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I. Introduction - The task of the school under the Children's Act is more comprehensive than that of the normal school. Apart from giving academic instruction, the school under the Children's Act provides physical care and attends to the socialization of the child. In many cases it is necessary to resocialise because the socialization process at home takes place inadequately and unsatisfactorily. The school must prepare the child in his totality so that after his school career, he may fit into society in the broadest sense. In other words, the school under the Children's Act has, apart from providing academic instruction, an important socio-pedagogic task with regard to the deprived child placed in its care for further education. 2. Definition of Problem - The problem examined in this investigation can be, formulated by means of two questions, namely: * Does the school under the Children's Act make a positive contribution to the socio-pedagogic development of the committed child? * Is the child, who leaves the said school after a comparatively long stay, better equipped for society than the child who under the same circumstances, was not committed? 3. Aims - This research aims: * to investigate and explain on an international scale the task of the school under the Children's Act, on the basis of existing literature; * to determine scientifically by means of objective testing, and retesting after one year, whether the school under the Children's Ad in South Africa, is contributing positively to the socialization of the committed child in its care. 4. Method of Investigation - Firstly, use was made of the method of a study of literature pertaining to this subject. A study was made of international as well as South African sources dealing with schools under the Children's Act and other associated subjects, such as the growth and development of these schools in South Africa, problems with regard to the socialization of the child under the Children's Act; the needs of the pedagogically neglected adolescent in the schools under the Act, and the socio-pedagogical aspect of education in these schools. Relevant factual material has been collected, arranged and annotated. Secondly, an empirical investigation limited to white, deprived children in seventeen of the eighteen schools under the Department of National Education has been undertaken. As test subjects, all pupils who were admitted between 15 November 1981 and 15 February 1982 to these schools, have been used. A battery of tests consisting of the Picture Motivation Test, the Interpersonal Relations Questionnaire and the IPAT Anxiety Scale, which are all standardised tests of the Human Sciences Research Council, have been used. Furthermore, a questionnaire (see Appendage B) has been used to acquire first hand factual material from the schools involved. Using the above-mentioned tests, pupils were tested on IS February 1982 and again 15 November of the same year in order to obtain comparative details. After the conclusion of the empirical investigation, the data was analysed and reviewed on the basis of facts from existing literature and personal criteria. The empirical details were statistically revised by the Statistic Consultation Service of the Potchefstroom University with the aid of a standard computer. With regard to the Picture Motivation Test and the Interpersonal Relations Questionnaire, the raw marks of each factor of the tests were converted to stanines, and of the IPAT Anxiety Scale into stens as the norm tables of the said tests provides respectively for stanines and stens. The same procedure was followed with the retesting so as to obtain comparative details. A difference of one on the stanine and sten scales was, for the aim of this study, considered significant when drawing conclusions. Differences on the stanine scale with regard to testing and retesting was, with the aid of the computer, obtained for each subtest of the Picture Motivation Test and the Interpersonal Relations Questionnaire. Similarly, differences on the sten scale for the !PAT Anxiety Scale were obtained. 5. Program of Investigation - The details obtained from existing literature as well as the results of the empirical investigation have been presented in chapter form. An explanation of the method of investigation followed during the research, is given in chapter one. In chapter six the method of research into the empirical investigation is given in detail. Chapter two contains an historical survey of the growth and development of schools under the Children's Act in South Africa since 1909. An explanation of problems concerning the socio-pedagogical development of the child before and after committal receives attention in chapter three, while the unique needs of the adolescent are discussed in chapter four. Chapter five deals with the school under the Children's Act as a socio-pedagogical maintenance institution. The academic as well as the extra-curricular program receives attention, and aspects which can contribute positively to the socialization of the child in need of care are suggested. In chapter seven the results of the empirical investigation arc given in table form with concise explanations of each table. 6. Growth and development of schools under the Children's Act since 1909 - The first school under the Children's Act (formerly called the industrial school) was established seventy-five years ago in Standerton. Originally it was little more than a haven for neglected and delinquent youths. The school was started in 1909 in an old military barracks used during the Anglo-Boer War and had an enrolment of six boys and one girl. Until 1917, schools under the Children's Act were administered by the Prisons Department. Discipline was very strict and there was little or no education as such. The Child Protection Act of 1937 contributed immensely towards improving the educational aspect of these schools. By 1917, when the administration of the schools was transferred to the Union Education Department, altogether four schools had been established. With an education department in control, the emphasis on education increased and decreased on discipline. The Children's Act of 1937 which was an outcome of the Inter-departmental Committee ( 1934-1937) introduced an entirely new approach to the education of the child in need of care. In 1946 psychological services were introduced into schools under the Children's Act. This was the beginning of psychological therapeutic services. After 1917 another fourteen schools, distributed throughout the four provinces, were built so that altogether there are to date eighteen schools under the Children's Act. Development with regard to improved syllabi, differentiated education, psychological services, special courses and specialised directions which, during the last decade, followed quickly on each other, have to-day made the school under the Children's Act an adequate and modern educational institution which aims at educating in total the child in need of care. 7. Problems in connection with socialization before and after committal - Socialization is the process whereby individuals learn to become viable members of the social group in which they move. It commences at birth and continues throughout a lifetime. The significance of the christian family as the unit of society cannot be overemphasized. The functions of the family with regard to socializing the child is essential in all socialization activities and educational functions of the school, the church and society in general. If these functions of the family are neglected, long-term damage will emerge later in the child's life. Values and norms acquired within the family relationship, later serve as guidelines for the child's behaviour and as a foundation for forming his own attitude to life which, as a young adult, will affect his adaption to society. There are various shortcomings in the family life and behaviour tendencies of the parents of children in need of care, which manifest themselves before committal and which later adversely influence the child's socialization in the school under the Children's Act. These are factors like the disintegration of the Family bonds, church estrangement, misuse of alcohol by the parents, broken homes, child neglect and an increasingly permissive society. The latter is strongly influenced by communism and liberalism. After admission to the school under the Children's Act, factors such as absconding, the smoking habit, separate schools for boys and girls, homosexual tendencies and early marriages among girls hinder both the process of resocialization of the pupil as well as the therapeutic program of the school in general. 8. The adolescent and his needs - Most pupils in schools under the Children's Act are adolescent as pupils under the age of twelve and over the age of eighteen are seldom admitted to the school. Adolescence is a period of important psychological changes in the life of a young person. It is often referred to as the period of emotional upheaval, as a result of unusual emotional instability so characteristic of this phase. Basically, the adolescent experiences the same needs as the young child, but because of his advanced intellectual capabilities, his physical maturity and his erratic behaviour he experiences these needs problematically. Social needs such as affiliation, acceptance, recognition, independence, a sense of responsibility and identification are of special importance to the adolescent, because it is during this period that he must find his niche among his equals as well as in society in general. Emotionally, the adolescent experiences intense needs which go hand in hand with emotional tension and anxiety while at the same time frustration, conflict and aggression further affect his adjustment. At a moral level, the adolescent must learn to adjust to the values and norms of society; his conscience asserts itself and guilt feelings serve as punishment when he reacts contrarily to the accepted norms. During adolescence, the young person strives to establish a self-identity and to develop a self-image while at the same time experiencing mental conflict and confusion. In conclusion, it is during this phase of his life that the adolescent begins to view critically the religious principles and faith which he as a child accepted without question. Especially when he communicates with friends who hold other religious values does he experience serious doubts and starts to search assiduously for truth and spiritual security. 9. The school under the Children's Act as socio-pedagogic institution As all pupils who are being educated in schools under the Children's Act are institution-bound, and arc physically cared for by the school (State), the school can be regarded as a complete community in miniature. It is the task of the school as a fully responsible maintenance institution to build a socializing bridge for the child between the parental home with a poor educational background, and the general community after school. The headmaster with his comprehensive task, teaching staff, administrative and hostel staff, form a heterogeneous team with a common aim, namely taking care of and educating the deprived child, and administering the school adequately. The ultimate aim of the school is to restore a deprived child in need of care to the community as a well-cared for, socially-adapted and morally-equipped youth. What the school offers, both intra-murally and extra-murally, is focussed on the socio-pedagogically deprived child's social independence after school. Great emphasis is placed on organised after-hour programs in sport, cultural activity and invigorating recreation as part of socio-pedagogical education. It is of extreme significance that this child should not only become involved in the affairs of the community, but also render service to it - this forms an integrate part of the eventual goal the school wishes to achieve. 10. Results of the Empirical Research Calculated by the Picture Motivation Test, the school under the Children's Act shows a success figure of 49,2% in the case of boys, and 51,8% for girls (compare table 7.12). According to the synopsis (table 7.35) the success figure of the school calculated by means of the Interpersonal Relations Questionnaire, is 53,5% for boys and 55% for girls. The IPAT Anxiety Level Scale shows that the school was well able to lower the general level of anxiety within one year in 74,8% boys and 73,7% girls. The negative percentage with regard to the IPAT Anxiety Level Scale was noticeably low, namely 8,1% in boys and 4,2% in girls. The over-all result of the test exercise shows that schools under the Children's Act have a success figure of 59,7% for boys and 60,1% for girls (see table 7.44). The significant similarity in all the readings of boys and girls is quite noteworthy. There is a difference of 2,7% in the negative, 1.8% in the neutral and 0,9% in the positive score of boys and girls. If the average score for the test group can be calculated in its entirety, the negative count is 20,4%, the neutral count 20% and the positive count 59,7%. The last figure percentage can therefore be regarded as the success figure of the school under the Children's Act, as determined by this research. This is in agreement with the general expectation of the heads of schools under the Children's Act and officials of the Department of National Education, as was established in interviews with those persons mentioned. (Sec end of list of sources).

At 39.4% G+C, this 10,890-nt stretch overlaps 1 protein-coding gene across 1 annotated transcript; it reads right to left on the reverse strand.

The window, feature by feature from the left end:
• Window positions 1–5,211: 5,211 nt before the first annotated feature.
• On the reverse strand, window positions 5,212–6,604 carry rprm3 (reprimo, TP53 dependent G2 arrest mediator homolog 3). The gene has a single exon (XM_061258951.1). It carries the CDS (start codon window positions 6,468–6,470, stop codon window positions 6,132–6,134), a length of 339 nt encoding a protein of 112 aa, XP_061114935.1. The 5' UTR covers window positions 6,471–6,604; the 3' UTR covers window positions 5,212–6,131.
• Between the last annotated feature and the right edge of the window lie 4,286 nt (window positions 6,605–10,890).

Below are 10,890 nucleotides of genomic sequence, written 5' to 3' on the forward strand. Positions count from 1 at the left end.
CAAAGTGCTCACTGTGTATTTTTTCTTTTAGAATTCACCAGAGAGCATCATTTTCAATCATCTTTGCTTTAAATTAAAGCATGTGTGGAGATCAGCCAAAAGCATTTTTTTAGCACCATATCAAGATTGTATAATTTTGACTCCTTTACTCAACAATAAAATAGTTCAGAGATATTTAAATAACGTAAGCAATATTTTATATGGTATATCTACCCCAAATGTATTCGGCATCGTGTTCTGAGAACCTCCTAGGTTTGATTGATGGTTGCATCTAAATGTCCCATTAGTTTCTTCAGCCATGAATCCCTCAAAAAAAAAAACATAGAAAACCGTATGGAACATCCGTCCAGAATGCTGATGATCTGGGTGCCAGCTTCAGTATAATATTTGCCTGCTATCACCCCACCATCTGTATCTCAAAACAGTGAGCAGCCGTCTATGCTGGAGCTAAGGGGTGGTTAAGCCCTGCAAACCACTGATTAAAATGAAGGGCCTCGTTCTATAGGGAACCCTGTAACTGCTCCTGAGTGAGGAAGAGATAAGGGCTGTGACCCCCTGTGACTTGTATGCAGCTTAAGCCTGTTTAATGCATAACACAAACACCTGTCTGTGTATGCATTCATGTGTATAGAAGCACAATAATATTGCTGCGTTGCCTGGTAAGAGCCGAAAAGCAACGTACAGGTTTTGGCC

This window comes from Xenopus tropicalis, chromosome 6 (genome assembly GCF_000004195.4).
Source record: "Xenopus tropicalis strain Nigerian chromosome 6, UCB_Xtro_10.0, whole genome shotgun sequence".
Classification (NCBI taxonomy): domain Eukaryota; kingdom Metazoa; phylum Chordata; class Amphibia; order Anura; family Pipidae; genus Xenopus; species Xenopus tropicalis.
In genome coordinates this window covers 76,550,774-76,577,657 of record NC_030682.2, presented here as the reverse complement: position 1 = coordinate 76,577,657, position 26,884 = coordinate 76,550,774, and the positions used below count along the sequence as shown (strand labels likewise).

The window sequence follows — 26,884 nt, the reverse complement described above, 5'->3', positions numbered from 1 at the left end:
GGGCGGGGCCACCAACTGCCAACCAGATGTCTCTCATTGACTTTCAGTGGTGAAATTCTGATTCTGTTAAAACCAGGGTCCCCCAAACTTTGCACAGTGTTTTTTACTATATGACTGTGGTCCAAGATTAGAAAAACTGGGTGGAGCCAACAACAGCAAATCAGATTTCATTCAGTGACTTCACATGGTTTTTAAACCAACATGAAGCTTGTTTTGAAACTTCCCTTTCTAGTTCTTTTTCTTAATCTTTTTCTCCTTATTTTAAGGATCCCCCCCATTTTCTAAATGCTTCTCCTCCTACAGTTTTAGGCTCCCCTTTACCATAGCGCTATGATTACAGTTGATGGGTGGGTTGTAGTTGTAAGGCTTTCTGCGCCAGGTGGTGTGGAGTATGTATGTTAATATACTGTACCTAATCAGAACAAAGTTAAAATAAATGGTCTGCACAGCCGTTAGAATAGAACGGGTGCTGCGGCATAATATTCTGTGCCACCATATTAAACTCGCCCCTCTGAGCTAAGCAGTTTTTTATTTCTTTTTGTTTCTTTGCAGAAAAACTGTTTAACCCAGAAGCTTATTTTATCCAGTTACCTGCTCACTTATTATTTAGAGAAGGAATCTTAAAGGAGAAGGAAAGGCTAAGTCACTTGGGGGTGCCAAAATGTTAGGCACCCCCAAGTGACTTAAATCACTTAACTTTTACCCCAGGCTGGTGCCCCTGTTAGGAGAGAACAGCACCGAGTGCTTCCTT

- Education